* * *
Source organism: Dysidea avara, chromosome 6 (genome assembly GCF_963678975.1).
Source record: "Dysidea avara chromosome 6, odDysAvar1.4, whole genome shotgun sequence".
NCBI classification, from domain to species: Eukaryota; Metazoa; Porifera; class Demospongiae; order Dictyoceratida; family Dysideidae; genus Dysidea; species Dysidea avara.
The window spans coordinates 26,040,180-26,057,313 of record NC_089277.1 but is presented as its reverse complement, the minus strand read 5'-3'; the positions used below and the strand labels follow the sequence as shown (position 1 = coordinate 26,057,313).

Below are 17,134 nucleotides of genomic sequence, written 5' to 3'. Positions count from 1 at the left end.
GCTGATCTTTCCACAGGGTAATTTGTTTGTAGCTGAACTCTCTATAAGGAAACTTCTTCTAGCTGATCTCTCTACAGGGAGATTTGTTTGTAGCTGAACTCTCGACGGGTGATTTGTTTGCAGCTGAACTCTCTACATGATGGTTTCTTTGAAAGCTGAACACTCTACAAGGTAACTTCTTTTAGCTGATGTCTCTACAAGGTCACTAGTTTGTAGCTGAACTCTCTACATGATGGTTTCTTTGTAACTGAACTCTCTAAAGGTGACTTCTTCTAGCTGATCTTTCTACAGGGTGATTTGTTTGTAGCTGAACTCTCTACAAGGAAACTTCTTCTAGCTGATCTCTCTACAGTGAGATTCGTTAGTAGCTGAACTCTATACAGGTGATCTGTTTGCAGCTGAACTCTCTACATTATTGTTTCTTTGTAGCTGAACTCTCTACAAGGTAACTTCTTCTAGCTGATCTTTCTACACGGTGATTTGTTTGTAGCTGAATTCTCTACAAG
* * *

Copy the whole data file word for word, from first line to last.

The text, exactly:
Source organism: Dysidea avara, chromosome 6 (genome assembly GCF_963678975.1).
Source record: "Dysidea avara chromosome 6, odDysAvar1.4, whole genome shotgun sequence".
NCBI classification, from domain to species: Eukaryota; Metazoa; Porifera; class Demospongiae; order Dictyoceratida; family Dysideidae; genus Dysidea; species Dysidea avara.
The window spans coordinates 26,040,180-26,057,313 of record NC_089277.1 but is presented as its reverse complement, the minus strand read 5'-3'; the positions used below and the strand labels follow the sequence as shown (position 1 = coordinate 26,057,313).

Below are 17,134 nucleotides of genomic sequence, written 5' to 3'. Positions count from 1 at the left end.
GCTGATCTTTCCACAGGGTAATTTGTTTGTAGCTGAACTCTCTATAAGGAAACTTCTTCTAGCTGATCTCTCTACAGGGAGATTTGTTTGTAGCTGAACTCTCGACGGGTGATTTGTTTGCAGCTGAACTCTCTACATGATGGTTTCTTTGAAAGCTGAACACTCTACAAGGTAACTTCTTTTAGCTGATGTCTCTACAAGGTCACTAGTTTGTAGCTGAACTCTCTACATGATGGTTTCTTTGTAACTGAACTCTCTAAAGGTGACTTCTTCTAGCTGATCTTTCTACAGGGTGATTTGTTTGTAGCTGAACTCTCTACAAGGAAACTTCTTCTAGCTGATCTCTCTACAGTGAGATTCGTTAGTAGCTGAACTCTATACAGGTGATCTGTTTGCAGCTGAACTCTCTACATTATTGTTTCTTTGTAGCTGAACTCTCTACAAGGTAACTTCTTCTAGCTGATCTTTCTACACGGTGATTTGTTTGTAGCTGAATTCTCTACAAG